Date: Saturday, November 16th, 2019
Time: 7:30PM Concert Begins
* 6:45 – Pre-concert talks are open to all ticket holders
Place: Memorial Auditorium
1300 7th St
Wichita Falls, TX
Join us for a musical journey into the stories of Rossini, Mozart, and Beethoven. Engage in an evening of comedy, intrigue, and passion expressed in the stories of three great composers.
The Wichita Falls Symphony Orchestra is honored to partner with the Wichita Falls Family YMCA to provide quality childcare during the 2019-20 Season.
Drop off at 6:00 pm and pickup at 10:00 pm
5001 Bartley Drive, Wichita Falls
COST FOR CONCERT EVENINGS:
First child : $25.00
Second child: $15.00
Capped at $50.00 per family
Registration must be submitted through the WFSO office by 5:00pm by Wednesday, November 13th. Please call 940-723-6202 or register in person at 1300 Lamar, Kemp Center for the Arts.
Gioachino Rossini: Overture to The Barber of Seville (1816)
Rossini’s chief legacy was his contribution to the operatic repertoire, including The Italian Girl in Algiers (1813) and The Barber of Seville (1816), two cornerstones of opera buffa, or comic opera. Similar highpoints of the genre include Mozart’s The Marriage of Figaro (1786) and Cosi fan tutte (1790). As opposed to opera seria (serious opera), which often drew its stories from ancient Greek and Roman myth and history, opera buffa brought a freshness to musical drama by highlighting common people, settings, and everyday language. The libretto of Barber is drawn from the first of three plays in a trilogy by French dramatist Beaumarchais, who depicts a bumbling nobility dependent upon and manipulated by their servants. Like Barber, Mozart’s Figaro comes from Beaumarchais’ trilogy. In Rossini’s opera, we see the amorous young Count Almaviva’s attempts to win the heart and hand of the beautiful Rosina away from her ward, the older Dr. Bartolo, who himself wants to marry her. Rossini’s much-beloved overture was not actually composed for The Barber of Seville—the original was lost in transit between Rome and Bologna. Rather than try to recreate the original score, or compose a new one, Rossini simply replaced it with one he had written three years earlier for the historical opera Elizabetta. Nine years after its premiere, Barber was the first opera in America to be sung in Italian.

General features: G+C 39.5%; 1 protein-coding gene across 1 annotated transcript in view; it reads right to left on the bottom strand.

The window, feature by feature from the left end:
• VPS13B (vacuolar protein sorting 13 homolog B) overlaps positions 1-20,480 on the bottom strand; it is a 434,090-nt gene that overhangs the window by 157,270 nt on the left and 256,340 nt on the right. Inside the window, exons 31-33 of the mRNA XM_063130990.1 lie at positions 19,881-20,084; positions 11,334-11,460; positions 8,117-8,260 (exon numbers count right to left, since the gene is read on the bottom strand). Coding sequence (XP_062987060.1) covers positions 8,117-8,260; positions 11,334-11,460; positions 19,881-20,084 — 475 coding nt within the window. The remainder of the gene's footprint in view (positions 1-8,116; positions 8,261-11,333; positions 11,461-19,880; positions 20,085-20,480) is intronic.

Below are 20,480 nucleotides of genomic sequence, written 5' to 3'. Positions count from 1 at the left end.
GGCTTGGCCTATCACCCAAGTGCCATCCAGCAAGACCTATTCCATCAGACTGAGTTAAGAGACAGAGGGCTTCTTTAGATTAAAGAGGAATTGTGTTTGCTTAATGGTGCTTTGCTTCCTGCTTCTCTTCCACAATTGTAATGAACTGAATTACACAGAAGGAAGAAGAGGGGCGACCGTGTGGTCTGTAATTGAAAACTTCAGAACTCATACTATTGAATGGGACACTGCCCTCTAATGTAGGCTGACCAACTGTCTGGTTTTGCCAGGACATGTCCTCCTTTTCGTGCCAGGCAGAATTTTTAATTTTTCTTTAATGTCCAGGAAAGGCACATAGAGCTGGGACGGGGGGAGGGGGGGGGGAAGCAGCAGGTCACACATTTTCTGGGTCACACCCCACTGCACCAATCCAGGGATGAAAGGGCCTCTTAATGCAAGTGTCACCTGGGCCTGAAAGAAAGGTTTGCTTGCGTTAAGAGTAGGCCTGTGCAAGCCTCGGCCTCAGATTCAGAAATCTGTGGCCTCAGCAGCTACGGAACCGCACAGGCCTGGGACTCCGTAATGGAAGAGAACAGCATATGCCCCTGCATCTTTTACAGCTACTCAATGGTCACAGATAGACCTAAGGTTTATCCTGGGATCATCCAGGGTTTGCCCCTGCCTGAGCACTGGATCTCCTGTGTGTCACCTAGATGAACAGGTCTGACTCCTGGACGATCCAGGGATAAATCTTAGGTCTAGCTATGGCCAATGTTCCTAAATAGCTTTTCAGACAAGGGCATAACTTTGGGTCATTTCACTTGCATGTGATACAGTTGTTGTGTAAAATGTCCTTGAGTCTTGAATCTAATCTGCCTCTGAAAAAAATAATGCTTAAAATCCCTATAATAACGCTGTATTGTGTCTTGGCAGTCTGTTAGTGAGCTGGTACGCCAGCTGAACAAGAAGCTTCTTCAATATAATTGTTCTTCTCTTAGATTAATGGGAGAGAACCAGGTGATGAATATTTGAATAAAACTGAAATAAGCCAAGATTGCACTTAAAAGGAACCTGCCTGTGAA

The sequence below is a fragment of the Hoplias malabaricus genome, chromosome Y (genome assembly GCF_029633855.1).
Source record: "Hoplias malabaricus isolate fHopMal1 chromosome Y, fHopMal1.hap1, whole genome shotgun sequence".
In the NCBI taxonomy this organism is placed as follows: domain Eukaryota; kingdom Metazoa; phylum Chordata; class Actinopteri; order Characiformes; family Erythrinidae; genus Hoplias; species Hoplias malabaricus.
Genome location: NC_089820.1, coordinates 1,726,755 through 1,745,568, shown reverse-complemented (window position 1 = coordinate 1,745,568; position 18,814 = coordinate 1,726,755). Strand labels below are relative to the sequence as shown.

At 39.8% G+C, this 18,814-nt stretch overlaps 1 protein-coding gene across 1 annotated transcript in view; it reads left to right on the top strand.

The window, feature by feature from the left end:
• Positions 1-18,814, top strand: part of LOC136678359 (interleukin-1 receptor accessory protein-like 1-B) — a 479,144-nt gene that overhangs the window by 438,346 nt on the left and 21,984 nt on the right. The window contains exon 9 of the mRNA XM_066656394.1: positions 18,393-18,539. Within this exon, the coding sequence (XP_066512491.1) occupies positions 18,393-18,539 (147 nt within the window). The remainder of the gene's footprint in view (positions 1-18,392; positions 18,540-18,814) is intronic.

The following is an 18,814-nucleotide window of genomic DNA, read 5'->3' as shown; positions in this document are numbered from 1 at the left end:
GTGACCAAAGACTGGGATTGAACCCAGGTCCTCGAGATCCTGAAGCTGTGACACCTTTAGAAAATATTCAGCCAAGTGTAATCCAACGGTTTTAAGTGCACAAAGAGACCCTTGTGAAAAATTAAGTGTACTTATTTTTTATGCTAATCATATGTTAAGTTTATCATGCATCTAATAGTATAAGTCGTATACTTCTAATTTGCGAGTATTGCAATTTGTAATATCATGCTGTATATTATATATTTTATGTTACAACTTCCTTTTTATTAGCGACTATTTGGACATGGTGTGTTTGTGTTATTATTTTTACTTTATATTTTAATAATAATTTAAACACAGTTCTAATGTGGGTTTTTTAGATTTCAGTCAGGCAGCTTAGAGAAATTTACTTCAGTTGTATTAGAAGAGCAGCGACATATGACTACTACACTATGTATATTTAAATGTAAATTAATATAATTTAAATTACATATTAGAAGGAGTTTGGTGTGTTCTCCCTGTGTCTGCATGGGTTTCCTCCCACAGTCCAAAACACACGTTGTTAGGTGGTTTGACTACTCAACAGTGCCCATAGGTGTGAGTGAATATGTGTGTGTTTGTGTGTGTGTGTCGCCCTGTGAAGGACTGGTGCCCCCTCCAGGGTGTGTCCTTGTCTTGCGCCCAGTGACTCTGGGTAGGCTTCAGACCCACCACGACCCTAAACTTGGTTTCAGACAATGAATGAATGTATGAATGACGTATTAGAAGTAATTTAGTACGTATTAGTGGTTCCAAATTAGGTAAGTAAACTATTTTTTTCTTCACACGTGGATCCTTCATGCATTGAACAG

Wolfgang Amadeus Mozart: Symphony No. 25 in G minor (1773)
The seventeen year old Mozart had just come off of three trips to Italy with his father between 1769–1773 when he wrote his Symphony No. 25 in G minor. During this same period, he also composed many of his early masterworks, including the first thirteen of his piano sonatas, some of his best known violin concertos (Nos. 3, 4 and 5), and numerous sonatas for violin and piano, divertimenti, and serenades. What makes the Symphony No. 25 unique in Mozart’s oeuvre, other than the fact that it is one of only two symphonies he composed in a minor key, is that it was part of a sudden spate of minor key symphonies which appeared in the late 1760s and early 1770s composed in the Strum und Drang (“storm and stress”) style, which took its name from a prominent German literary movement of the late 18th century as epitomized in the work of Goethe and Schiller. Strum und Drang found its musical expression in minor keys, syncopated rhythms, and melodic leaps emphasizing creative individuality, boldness, and passion. The opening Allegro con brio and closing Allegro movements in Mozart’s symphony highlight the style, with their dramatically articulated use of tremolando and angular melodies. As with Haydn’s Symphony No 39 in G minor, Mozart’s is orchestrated unusually for four horns, pairs of oboes and bassoons, and strings.
Ludwig Von Beethoven: Symphony No. 7 in A major, Op. 92 (1812)
One could argue that Beethoven’s career was framed by the two composers discussed above—early on, Mozart-as-model was pushed onto the young Beethoven by his father; at the end of his career, Rossini’s melodious The Barber of Seville had taken Vienna by storm, acting as a kind of counterweight to Beethoven’s serious, tumultuous, and often inscrutable later works. Although he briefly studied with both Haydn and Salieri in Vienna, his admiration for the Napoleonic ideology of self-made greatness that was sweeping much of Western Germany under the French occupation, led Beethoven to push himself to achieve artistic greatness by expanding the traditional stylistic limits as far as possible. The Symphony No. 7 falls at the tail end of Beethoven’s Middle Period (1804-1812), which is characterized by an emotional directness coupled with a sense of urgency and expressiveness. The Symphony No. 7 was completed in 1812, an eventful year for the often-depressed, isolated, and seriously deafened Beethoven; among other things, he finally met his literary idol Goethe, whose Strung und Drang style was so influential to Mozart’s Symphony No. 25. Wholly abstract, the Seventh marks a definitive break with the stylistic conventions perfected by Mozart and Haydn; here we begin to see Beethoven stretch the rules as he expands on the work anticipated by his predecessors in new and unexpected ways that sheds light on the Romanticism to come.